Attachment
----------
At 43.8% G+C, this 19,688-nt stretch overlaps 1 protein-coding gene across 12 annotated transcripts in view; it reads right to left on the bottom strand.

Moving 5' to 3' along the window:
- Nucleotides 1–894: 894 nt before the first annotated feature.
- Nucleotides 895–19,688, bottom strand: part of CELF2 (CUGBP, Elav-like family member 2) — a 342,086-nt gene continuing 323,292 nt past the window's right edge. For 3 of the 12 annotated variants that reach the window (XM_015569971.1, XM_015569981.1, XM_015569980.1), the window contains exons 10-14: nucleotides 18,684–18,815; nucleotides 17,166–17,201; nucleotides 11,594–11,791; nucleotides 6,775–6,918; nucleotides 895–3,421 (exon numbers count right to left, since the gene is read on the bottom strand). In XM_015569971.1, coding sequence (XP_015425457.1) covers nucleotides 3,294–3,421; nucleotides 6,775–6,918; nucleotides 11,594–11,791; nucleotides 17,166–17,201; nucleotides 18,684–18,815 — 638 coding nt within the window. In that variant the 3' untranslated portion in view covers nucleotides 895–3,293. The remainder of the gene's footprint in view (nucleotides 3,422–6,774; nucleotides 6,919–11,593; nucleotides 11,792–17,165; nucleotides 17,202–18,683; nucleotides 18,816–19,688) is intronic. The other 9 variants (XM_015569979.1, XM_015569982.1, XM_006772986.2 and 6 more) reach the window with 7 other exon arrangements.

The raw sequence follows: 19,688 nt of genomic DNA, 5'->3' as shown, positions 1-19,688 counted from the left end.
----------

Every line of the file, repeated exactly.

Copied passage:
At 43.8% G+C, this 19,688-nt stretch overlaps 1 protein-coding gene across 12 annotated transcripts in view; it reads right to left on the bottom strand.

Moving 5' to 3' along the window:
- Nucleotides 1–894: 894 nt before the first annotated feature.
- Nucleotides 895–19,688, bottom strand: part of CELF2 (CUGBP, Elav-like family member 2) — a 342,086-nt gene continuing 323,292 nt past the window's right edge. For 3 of the 12 annotated variants that reach the window (XM_015569971.1, XM_015569981.1, XM_015569980.1), the window contains exons 10-14: nucleotides 18,684–18,815; nucleotides 17,166–17,201; nucleotides 11,594–11,791; nucleotides 6,775–6,918; nucleotides 895–3,421 (exon numbers count right to left, since the gene is read on the bottom strand). In XM_015569971.1, coding sequence (XP_015425457.1) covers nucleotides 3,294–3,421; nucleotides 6,775–6,918; nucleotides 11,594–11,791; nucleotides 17,166–17,201; nucleotides 18,684–18,815 — 638 coding nt within the window. In that variant the 3' untranslated portion in view covers nucleotides 895–3,293. The remainder of the gene's footprint in view (nucleotides 3,422–6,774; nucleotides 6,919–11,593; nucleotides 11,792–17,165; nucleotides 17,202–18,683; nucleotides 18,816–19,688) is intronic. The other 9 variants (XM_015569979.1, XM_015569982.1, XM_006772986.2 and 6 more) reach the window with 7 other exon arrangements.

The raw sequence follows: 19,688 nt of genomic DNA, 5'->3' as shown, positions 1-19,688 counted from the left end.